pink lemonade and tune in to hear Peg and I discuss why the rise of the girlie girl
is not that innocent.    

01b copy

Of equal importance , we talk about practical, simple – even fun! (we’re not talking going
Mommie Militant here) – things  you can do in your and your kids’ everyday lives to empower,
rather than limit, how your children shape their identities and dreams to ambitiously navigate
through this, our junk culture, according to their own informed sensibilities.


Happy Birthday Little Sister Sledge,

from your Big Sister Sledge Auntie. I’m thrilled that you love your new Jr. Telescope Set,
your binoculars, and your great new hardcover books (adding to your library being one of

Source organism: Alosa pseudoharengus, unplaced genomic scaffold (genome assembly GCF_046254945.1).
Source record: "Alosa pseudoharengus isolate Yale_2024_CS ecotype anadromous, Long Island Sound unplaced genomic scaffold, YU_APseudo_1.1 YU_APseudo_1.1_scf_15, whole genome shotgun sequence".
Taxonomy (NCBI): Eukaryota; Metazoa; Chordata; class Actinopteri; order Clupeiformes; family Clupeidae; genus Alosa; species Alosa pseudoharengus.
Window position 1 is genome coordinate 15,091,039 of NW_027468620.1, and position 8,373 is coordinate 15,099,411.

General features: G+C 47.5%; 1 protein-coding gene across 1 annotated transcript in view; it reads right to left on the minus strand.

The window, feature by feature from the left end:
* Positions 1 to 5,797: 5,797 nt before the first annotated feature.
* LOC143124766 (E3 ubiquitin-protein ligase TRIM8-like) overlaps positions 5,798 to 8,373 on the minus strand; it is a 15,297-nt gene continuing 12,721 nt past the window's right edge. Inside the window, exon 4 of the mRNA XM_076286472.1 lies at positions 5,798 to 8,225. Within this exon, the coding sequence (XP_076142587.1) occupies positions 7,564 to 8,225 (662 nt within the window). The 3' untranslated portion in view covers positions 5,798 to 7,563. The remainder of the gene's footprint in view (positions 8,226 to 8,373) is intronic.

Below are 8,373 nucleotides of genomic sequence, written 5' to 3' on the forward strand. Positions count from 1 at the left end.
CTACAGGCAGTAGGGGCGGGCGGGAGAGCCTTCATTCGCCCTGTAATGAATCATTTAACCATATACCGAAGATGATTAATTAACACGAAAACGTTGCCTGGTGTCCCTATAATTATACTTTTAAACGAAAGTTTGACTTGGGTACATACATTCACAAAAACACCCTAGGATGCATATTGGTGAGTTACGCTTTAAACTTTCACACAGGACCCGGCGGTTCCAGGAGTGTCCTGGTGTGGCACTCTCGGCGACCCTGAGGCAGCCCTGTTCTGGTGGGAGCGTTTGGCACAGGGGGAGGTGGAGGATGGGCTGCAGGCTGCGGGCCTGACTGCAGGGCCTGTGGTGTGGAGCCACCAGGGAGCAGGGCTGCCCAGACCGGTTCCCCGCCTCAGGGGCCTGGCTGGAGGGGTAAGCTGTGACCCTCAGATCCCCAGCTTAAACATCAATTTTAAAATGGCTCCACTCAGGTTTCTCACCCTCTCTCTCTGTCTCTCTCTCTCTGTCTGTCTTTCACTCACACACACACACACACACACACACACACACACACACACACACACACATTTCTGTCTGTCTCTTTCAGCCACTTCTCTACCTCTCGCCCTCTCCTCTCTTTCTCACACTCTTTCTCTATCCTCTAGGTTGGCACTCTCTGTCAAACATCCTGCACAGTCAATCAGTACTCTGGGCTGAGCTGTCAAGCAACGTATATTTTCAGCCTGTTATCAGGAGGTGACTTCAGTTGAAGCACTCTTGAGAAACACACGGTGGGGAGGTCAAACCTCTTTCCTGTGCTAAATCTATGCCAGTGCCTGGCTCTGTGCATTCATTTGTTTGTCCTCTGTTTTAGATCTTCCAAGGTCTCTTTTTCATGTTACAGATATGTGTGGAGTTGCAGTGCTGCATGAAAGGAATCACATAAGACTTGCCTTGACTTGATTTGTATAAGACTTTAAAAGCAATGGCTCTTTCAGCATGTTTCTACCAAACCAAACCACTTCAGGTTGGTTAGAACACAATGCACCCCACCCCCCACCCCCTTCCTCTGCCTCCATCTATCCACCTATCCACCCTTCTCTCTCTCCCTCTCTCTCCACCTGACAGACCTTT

our celebratory rituals and holiday traditions) – none of which are about princesses kissing 
frogs. Your mom and I are on the front lines with you. We are family.


I invite you to weigh in below. Are you with Cinderella? Or will you take a stand to protect
YOUR daughter (and nieces and goddaughters and, even your sons and young males in your
life) from the junk culture that dumbs down girls' sense of selves and expectations?

Nothing less than our daughters' identities and their futures is on the line.



How and Why to Form Your Own Informal Board of Advisors—Now

We all experience it: finding ourselves at a professional fork in the road.

So it’s not surprising that one of the most common questions I get from clients and readers is: “What do I do when I hit the wall professionally?”

The single most powerful tool for pulling out of a career stall is forming your own informal advisory board.

I first discovered this secret as a rookie entrepreneur.